I think the key to succeeding with habits is leaving oneself enough room for failure that it becomes easy to avoid the real failure, which is to drop the habit.
Don’t punish yourself for failure, if you want to keep the habit long term. You’ll feel strong in the moment, like you’re being tough on yourself, and that’s not a bad thing. There’s a place for that. Just not in setting up the habit itself.
Give yourself a generous, forgiving framework to act within. Most days, you’ll do better than the bare minimum you’ve set for yourself, and that is exciting. Some days, you’ll do way, way better than that bare minimum, when the inspiration to do so is there. Those days will be pretty rare.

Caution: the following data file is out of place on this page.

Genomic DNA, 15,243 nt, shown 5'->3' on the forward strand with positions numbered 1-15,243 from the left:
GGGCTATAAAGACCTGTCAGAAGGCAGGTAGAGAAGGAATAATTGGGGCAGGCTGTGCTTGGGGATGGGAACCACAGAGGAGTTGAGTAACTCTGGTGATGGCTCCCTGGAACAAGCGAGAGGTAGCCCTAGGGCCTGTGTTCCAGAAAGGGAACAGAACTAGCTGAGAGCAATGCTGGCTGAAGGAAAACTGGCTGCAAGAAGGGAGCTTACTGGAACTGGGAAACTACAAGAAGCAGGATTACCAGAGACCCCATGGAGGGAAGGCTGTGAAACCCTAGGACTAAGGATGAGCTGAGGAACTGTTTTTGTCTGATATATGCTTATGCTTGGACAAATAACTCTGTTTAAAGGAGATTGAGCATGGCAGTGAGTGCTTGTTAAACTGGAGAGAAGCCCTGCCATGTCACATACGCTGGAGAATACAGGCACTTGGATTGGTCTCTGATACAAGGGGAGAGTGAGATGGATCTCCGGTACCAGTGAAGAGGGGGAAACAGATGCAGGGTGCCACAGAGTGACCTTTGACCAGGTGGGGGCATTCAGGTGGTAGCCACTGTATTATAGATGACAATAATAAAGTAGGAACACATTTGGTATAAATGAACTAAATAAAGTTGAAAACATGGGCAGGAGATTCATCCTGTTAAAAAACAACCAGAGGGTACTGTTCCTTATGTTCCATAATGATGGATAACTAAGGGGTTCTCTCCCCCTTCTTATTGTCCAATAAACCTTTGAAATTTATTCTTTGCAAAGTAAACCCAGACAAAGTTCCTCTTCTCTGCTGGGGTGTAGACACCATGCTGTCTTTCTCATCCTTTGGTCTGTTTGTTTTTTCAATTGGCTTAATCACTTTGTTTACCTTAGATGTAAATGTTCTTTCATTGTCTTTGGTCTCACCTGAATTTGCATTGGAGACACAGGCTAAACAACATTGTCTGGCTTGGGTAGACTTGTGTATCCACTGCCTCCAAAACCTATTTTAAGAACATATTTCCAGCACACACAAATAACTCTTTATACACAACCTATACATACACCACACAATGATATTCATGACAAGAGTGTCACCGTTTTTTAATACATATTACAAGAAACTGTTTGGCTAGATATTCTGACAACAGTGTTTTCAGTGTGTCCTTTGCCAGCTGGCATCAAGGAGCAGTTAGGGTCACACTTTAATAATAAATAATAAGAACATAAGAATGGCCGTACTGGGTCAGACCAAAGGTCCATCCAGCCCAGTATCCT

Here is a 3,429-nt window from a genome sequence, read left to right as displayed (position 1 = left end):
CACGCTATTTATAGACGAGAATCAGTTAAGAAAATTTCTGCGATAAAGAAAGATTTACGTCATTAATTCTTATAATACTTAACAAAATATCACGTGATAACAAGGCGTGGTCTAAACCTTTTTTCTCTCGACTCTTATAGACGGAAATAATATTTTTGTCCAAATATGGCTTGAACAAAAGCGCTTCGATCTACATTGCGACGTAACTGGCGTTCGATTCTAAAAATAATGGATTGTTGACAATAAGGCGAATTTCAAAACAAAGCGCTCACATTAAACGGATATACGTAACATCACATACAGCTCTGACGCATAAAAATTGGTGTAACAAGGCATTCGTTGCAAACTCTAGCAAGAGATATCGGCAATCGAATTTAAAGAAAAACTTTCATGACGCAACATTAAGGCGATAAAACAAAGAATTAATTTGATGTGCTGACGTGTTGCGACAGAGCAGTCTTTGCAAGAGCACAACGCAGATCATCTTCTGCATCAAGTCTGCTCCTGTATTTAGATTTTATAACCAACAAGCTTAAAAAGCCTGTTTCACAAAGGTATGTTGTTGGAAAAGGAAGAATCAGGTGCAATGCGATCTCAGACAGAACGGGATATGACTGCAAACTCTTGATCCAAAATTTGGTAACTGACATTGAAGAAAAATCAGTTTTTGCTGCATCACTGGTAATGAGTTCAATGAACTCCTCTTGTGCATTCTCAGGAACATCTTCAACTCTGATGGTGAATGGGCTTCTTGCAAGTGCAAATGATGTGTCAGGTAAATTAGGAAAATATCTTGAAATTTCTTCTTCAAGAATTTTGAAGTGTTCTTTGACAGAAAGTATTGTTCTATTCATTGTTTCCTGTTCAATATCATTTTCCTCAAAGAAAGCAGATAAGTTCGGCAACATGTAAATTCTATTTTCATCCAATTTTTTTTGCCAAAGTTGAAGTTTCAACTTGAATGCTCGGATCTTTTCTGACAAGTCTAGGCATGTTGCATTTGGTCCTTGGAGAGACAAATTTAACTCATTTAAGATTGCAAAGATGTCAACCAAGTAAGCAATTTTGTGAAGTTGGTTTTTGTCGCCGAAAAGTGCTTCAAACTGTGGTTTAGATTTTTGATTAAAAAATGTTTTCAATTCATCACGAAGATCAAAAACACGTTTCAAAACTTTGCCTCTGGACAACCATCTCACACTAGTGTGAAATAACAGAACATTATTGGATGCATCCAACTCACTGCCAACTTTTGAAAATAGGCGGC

And then some days, whether because of schedule or stress or health or just mood, you’ll only do the bare minimum.
On those bare minimum days, there will not be much progress, but there still will be a little, which counts for something, since all the little bits add up over time.
But far more importantly, those bare minimum days precede more days of practicing that habit. Without the generous framework, the “bare minimum” days would feel instead like “failure” days, and no one likes to feel like a failure.
There are only so many times a habit can be failed before a person gives up on it. Psychologically, that just seems to be the reality, at least for most of us. But having a low bar means it is easy to avoid failure, which in the long run will pay dividends.